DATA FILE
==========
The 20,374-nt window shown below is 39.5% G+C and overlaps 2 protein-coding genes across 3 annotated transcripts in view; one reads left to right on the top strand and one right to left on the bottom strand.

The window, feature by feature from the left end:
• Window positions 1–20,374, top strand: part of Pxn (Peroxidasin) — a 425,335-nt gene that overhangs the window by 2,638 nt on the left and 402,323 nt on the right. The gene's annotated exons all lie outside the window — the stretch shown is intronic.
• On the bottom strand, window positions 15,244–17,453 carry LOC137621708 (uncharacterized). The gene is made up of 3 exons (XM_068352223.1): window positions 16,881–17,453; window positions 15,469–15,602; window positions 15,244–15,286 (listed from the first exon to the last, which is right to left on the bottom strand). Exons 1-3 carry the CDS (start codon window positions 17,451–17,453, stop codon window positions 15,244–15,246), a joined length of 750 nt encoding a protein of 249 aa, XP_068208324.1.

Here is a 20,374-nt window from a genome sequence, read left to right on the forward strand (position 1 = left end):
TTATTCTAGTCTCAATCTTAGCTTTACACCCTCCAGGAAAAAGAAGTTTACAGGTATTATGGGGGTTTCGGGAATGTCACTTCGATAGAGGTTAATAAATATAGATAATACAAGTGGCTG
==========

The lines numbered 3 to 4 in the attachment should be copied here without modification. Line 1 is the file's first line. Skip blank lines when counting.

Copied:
• Window positions 1–20,374, top strand: part of Pxn (Peroxidasin) — a 425,335-nt gene that overhangs the window by 2,638 nt on the left and 402,323 nt on the right. The gene's annotated exons all lie outside the window — the stretch shown is intronic.
• On the bottom strand, window positions 15,244–17,453 carry LOC137621708 (uncharacterized). The gene is made up of 3 exons (XM_068352223.1): window positions 16,881–17,453; window positions 15,469–15,602; window positions 15,244–15,286 (listed from the first exon to the last, which is right to left on the bottom strand). Exons 1-3 carry the CDS (start codon window positions 17,451–17,453, stop codon window positions 15,244–15,246), a joined length of 750 nt encoding a protein of 249 aa, XP_068208324.1.